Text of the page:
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Diamond Offshore Drilling Inc. PowerPoint PPT Presentation

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Diamond Offshore Drilling Inc. Raj Dhawle Pratik Kamdar Jinglin Pan. http://www.diamondoffshore.com/ourCompany/ourcompany_rigamarole.php. Agenda. Company Overview Macro-Economic Industry Overview Porter’s Five Forces Competitors Company Performance SWOT Analysis Valuation

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Diamond Offshore Drilling Inc.

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Diamond offshore drilling inc l.jpg

Diamond Offshore Drilling Inc.

Raj Dhawle

Pratik Kamdar

Jinglin Pan


Agenda l.jpg


  • Company Overview

  • Macro-Economic

  • Industry Overview

    • Porter’s Five Forces

  • Competitors

  • Company Performance

    • SWOT Analysis

  • Valuation

  • Recommendation

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Holdings History

February 2008

  • Purchased 100 shares @ $122.90 for a total cost of $12,290

  • Give portfolio exposure to oil and drilling sector

    November 2008

  • Purchased 50 shares @ $72.96 for a total cost of $3,648

    September 2009

  • Written call option exercised, sold 100 shares at adjusted price of $76.25 totaling $7,625

  • Strike price adjusted to $76.25 from original strike price of $80.00 due to a special cash dividend of $1.875 paid twice over the holding period of the option

  • Realized loss of $4,665

    November 2010

  • Purchased 100 shares @ $68.10

    As of 02/28/2011

  • Diamond offshore closed @ $78.23

  • Currently have 150 shares with unrealized gain of 12.20%

  • Currently represents 3.45 % of the portfolio by holding value

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Company Overview

  • Among the largest deepwater drilling contractors

  • Provides drilling services to large Oil and Gas companies

  • Operates one of the largest fleets of deepwater drilling rigs

  • Key Facts:

    • Headquartered in Huston, TX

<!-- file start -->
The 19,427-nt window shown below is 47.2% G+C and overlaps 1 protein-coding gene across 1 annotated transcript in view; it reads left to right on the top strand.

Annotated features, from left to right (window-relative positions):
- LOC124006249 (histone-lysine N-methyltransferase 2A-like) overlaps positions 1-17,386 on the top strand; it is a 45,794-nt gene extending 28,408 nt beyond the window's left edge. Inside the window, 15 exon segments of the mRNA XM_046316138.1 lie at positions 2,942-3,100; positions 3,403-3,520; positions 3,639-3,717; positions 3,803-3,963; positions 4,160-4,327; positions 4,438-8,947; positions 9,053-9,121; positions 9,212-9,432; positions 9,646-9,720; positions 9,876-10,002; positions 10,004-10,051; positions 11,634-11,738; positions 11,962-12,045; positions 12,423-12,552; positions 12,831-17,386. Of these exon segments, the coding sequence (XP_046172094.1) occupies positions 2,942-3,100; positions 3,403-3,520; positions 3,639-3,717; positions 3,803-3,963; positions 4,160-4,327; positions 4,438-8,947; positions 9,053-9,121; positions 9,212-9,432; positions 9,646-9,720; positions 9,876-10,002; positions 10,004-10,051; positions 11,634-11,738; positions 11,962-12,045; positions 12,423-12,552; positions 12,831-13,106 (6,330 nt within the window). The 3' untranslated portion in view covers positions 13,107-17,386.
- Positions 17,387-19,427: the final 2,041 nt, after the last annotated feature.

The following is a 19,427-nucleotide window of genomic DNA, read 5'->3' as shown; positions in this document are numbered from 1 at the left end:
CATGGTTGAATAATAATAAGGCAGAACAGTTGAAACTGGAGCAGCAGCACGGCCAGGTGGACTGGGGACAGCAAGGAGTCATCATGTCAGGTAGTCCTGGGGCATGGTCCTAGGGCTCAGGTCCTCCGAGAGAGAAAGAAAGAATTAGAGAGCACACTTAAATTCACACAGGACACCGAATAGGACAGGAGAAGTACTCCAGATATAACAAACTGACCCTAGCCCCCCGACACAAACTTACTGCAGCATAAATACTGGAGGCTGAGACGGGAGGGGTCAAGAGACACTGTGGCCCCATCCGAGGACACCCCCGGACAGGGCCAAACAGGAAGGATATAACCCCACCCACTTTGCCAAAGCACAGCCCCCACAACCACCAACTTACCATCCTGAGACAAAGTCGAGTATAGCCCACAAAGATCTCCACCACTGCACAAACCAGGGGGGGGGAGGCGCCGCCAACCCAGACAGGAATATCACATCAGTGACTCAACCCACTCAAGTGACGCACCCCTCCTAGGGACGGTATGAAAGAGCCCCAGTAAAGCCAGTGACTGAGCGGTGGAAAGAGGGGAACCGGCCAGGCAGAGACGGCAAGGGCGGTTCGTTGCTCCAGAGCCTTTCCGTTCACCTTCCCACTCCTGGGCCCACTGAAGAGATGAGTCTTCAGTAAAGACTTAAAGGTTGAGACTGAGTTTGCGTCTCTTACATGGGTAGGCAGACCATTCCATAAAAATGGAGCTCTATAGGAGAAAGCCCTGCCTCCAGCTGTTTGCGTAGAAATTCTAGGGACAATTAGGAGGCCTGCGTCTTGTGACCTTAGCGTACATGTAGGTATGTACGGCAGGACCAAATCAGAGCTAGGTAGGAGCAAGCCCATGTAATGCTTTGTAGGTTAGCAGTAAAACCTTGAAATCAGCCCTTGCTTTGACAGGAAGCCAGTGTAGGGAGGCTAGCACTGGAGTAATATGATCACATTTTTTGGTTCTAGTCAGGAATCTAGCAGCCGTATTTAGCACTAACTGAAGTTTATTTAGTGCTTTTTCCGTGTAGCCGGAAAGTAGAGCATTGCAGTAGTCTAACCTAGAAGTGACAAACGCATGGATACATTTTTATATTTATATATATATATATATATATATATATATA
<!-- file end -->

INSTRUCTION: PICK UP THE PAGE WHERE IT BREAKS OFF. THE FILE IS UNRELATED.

• Currently employs 5300 people

    • Stoke trades under ticker symbol ‘DO’

    • Current Price: $78.23

    • Market Capitalization (as on 02/28/2011) : 10.88 B

    • Area of Presence: USA, Australia, South America, Middle East, Asia, Africa

      Source: www.finance.yahoo.com/www.diamondoffshore.com

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Nature of Operation

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Key Revenue Drivers:

Day Rates:

The rate that driller charges an operator for each day over contract period for the use of rigs

Utilization Rate:

The actual percentage of time in a year a rig would be utilized

  • Both variables mentioned above depend on exploration expenditures set by oil and gas companies which in turn depend on Political, Regulatory and Economic factors

  • Availability of rigs in an area of potential exploration also affects day rates and utilization rates

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Peer Group Stock Movements

DO current stock price: $78.28

Source: Google Finance

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Energy Outlooks

  • Short Term Outlook

    • Average $93 per barrel in 2011

    • Average $98 per barrel in 2012

    • World real GDP grows at 3.9% and 4.0% respectively

Source: EIA

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Energy Outlook

Long Term Outlook

Total energy demand in non-OECD countries increases by 84% vs 14% in OECD countries between 2007 and 2035

Core growth in non-OECD:

Brazil, China, Middle East

Industrials sectors such as:

manufacturing, mining,

construction, agriculture

Source: International Energy Outlook 2010, Highlights


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The End of ‘Easy Oil’

  • Exploratory efforts across the globe

    • Detected hydrocarbons off the shores of Sarawak, Western Australia, Vietnam, Bahamas, Congo etc

  • Future giant oil fields projected to be in Middle East

    • Iraq (relatively undeveloped fields)

      • contracts with Exxon, Shell, BP, China National Petroleum to develop its oil fields.

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Source: Financial News for Major Energy Producers, Third Quarter 2010, Page 5


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Industry Outlook

  • Oil and gas exploration industry grew at a healthy rate from 2005-2007.

  • The global economic crisis has led to rapid fall of prices in 2009.

  • Sector production volumes increased with a compound annual growth rate (CAGR) of 1.2% between 2005 and 2009 and hence reach a total of 49.8 billion barrels in 2009.

Source: Marketline Database


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Future Growth

Source: Marketline Database


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Sector Value Forecast

Source: Marketline Database


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Porters Five force Model